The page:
In the end, the government was left with no choice but to withdraw its bill on state guarantees on bank loans because it had been amended beyond recognition by the opposition parties, playing their favourite game of mindless populism, regardless of its consequences. It was these same political parties that rejected the first bailout proposal by the Eurogroup in 2013 which led to the much worse second proposal, so they do not exactly have the credentials for making decisions in times of economic crisis.
What is infuriating is the complete absence of any sense of responsibility or awareness of the precarious situations so many businesses find themselves in. Opposition parties are happy to use the crisis to win a few more votes, pandering to the public by making amendments to the bill that supposedly would help the ‘less well-off’ businesses, but which are unconstitutional and, according to the government, incompatible with EU directives. They would rather engage in this childish theatre that leads nowhere than act constructively.
For almost two months the government has been making concessions to the opposition parties, changing the amounts that would be guaranteed, agreeing to direct grants, setting restrictions on the loans that would be allocated to the bigger businesses, to secure the votes needed to pass the bill through parliament. The concessions were to no avail, the parties viewing the government’s stance as a sign of weakness and licence to make more amendments to the bill. The consensus the government was looking for was a chimera.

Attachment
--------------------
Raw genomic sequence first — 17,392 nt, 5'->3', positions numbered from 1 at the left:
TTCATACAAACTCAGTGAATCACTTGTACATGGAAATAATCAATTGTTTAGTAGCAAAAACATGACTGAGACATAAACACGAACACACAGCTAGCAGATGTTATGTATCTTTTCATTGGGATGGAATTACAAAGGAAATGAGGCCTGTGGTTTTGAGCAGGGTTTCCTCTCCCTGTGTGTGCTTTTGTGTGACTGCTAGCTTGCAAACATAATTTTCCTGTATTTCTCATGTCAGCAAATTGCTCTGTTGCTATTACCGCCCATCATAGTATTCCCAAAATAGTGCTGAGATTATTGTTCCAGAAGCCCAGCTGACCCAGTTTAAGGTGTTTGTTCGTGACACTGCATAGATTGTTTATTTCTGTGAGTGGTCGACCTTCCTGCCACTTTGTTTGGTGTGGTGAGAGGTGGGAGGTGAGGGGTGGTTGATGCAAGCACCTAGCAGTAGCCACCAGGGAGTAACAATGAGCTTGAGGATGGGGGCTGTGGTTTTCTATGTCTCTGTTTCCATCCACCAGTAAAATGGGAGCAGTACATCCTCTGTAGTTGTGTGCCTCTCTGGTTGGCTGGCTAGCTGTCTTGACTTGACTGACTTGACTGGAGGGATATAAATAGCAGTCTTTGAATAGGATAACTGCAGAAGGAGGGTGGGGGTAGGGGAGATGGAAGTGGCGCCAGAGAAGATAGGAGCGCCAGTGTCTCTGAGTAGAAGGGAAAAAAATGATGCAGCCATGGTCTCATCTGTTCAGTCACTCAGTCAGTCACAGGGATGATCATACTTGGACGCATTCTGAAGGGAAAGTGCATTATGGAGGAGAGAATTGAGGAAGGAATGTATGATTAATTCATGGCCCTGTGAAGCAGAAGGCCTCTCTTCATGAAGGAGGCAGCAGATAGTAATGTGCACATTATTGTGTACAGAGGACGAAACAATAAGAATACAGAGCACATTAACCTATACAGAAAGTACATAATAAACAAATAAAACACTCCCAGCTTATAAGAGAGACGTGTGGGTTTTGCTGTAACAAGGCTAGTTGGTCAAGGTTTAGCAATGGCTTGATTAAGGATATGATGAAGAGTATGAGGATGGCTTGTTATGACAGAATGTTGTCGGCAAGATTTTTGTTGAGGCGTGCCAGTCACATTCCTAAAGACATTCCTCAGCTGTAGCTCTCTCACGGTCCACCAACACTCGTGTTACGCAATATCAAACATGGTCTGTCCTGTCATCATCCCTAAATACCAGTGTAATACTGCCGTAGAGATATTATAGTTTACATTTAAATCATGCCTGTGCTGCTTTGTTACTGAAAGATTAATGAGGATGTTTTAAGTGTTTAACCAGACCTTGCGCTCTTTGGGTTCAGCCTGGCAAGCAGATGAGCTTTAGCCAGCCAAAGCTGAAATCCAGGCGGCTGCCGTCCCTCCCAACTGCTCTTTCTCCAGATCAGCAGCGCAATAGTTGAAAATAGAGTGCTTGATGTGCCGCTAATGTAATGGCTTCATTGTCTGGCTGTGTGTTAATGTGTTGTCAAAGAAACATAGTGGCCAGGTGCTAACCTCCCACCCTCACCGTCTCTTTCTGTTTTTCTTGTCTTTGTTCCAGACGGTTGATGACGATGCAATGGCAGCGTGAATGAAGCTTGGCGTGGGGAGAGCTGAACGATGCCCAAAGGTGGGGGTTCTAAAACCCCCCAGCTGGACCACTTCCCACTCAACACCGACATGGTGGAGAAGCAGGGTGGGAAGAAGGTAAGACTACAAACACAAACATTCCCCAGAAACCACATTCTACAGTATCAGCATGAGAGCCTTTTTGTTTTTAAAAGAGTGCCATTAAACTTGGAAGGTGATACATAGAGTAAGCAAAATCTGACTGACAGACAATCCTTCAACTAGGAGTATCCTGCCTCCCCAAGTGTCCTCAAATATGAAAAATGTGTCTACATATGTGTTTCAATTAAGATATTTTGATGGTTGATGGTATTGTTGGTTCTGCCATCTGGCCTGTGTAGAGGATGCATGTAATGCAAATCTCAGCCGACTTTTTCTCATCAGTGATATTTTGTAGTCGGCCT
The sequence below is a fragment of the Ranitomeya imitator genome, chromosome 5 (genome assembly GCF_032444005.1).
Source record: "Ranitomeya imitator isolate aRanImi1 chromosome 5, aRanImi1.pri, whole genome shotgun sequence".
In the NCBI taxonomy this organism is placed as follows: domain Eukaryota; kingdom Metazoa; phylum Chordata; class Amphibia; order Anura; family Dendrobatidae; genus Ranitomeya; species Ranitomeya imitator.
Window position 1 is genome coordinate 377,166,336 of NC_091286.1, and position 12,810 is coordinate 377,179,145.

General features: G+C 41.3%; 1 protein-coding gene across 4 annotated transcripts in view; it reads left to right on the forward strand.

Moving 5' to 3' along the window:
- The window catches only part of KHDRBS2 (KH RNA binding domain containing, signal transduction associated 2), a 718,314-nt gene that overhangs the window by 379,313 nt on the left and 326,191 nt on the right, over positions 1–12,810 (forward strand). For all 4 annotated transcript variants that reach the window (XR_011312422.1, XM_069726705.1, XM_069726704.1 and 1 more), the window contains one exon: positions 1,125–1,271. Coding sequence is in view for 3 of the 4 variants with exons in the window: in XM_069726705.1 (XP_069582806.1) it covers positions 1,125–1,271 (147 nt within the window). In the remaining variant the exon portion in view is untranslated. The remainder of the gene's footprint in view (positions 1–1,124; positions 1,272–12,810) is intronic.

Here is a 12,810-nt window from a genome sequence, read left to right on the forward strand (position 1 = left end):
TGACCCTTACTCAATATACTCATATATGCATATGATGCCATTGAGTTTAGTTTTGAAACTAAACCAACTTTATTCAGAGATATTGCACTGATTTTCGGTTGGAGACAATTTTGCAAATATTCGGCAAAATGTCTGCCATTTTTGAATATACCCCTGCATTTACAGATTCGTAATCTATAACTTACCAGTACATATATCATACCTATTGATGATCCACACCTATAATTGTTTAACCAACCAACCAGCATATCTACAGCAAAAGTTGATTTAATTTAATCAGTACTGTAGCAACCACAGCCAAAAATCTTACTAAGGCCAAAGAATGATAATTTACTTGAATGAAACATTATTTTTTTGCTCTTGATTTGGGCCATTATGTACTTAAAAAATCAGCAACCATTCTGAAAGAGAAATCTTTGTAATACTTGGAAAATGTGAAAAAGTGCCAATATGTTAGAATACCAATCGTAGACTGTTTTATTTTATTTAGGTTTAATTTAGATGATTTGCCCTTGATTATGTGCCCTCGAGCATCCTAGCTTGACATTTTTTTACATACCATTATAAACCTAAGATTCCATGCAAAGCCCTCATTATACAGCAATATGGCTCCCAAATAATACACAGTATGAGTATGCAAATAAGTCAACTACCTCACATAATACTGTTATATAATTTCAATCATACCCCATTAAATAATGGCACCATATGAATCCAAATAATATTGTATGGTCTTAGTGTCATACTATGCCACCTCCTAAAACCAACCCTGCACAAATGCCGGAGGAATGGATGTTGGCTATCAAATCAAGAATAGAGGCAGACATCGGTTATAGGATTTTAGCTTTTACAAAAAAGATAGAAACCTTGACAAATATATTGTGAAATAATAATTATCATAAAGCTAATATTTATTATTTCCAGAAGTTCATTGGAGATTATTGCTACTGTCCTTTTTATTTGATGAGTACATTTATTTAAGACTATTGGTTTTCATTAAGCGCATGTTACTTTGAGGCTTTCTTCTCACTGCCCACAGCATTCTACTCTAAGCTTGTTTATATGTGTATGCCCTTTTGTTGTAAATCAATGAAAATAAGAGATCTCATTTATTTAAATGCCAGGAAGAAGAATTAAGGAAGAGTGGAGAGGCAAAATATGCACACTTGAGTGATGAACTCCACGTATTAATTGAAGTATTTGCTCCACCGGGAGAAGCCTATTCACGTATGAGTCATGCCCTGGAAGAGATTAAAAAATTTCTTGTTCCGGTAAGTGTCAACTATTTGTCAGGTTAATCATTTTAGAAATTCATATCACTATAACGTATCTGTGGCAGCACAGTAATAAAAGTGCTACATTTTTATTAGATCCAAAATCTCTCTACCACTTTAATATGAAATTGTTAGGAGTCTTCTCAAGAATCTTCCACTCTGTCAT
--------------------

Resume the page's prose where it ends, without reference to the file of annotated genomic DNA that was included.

No consensus can be built with parties like Akel and Diko, whose economic thinking is based on a single premise – spend as much money as possible even if you cannot afford it. The fact that these parties wanted the state rather than the banks to lend the €2 billion initially proposed by the government was so that nobody would have to pay the loans back. Because the government did not agree, the parties demanded that the state should guarantee loans of only up to €1 billion. Their concern about helping businesses was put aside in order to cause difficulties for the government.
Unfortunately, this is how the opposition parties have always behaved. We would have hoped that in a time of crisis like this they would have been able to act responsibly, supporting the government’s bill that was trying to offer support to businesses. Finance Minister Constantinos Petrides said new plans would be announced by next week but unless the government can bypass the legislature there is no guarantee these would be approved by the opposition parties.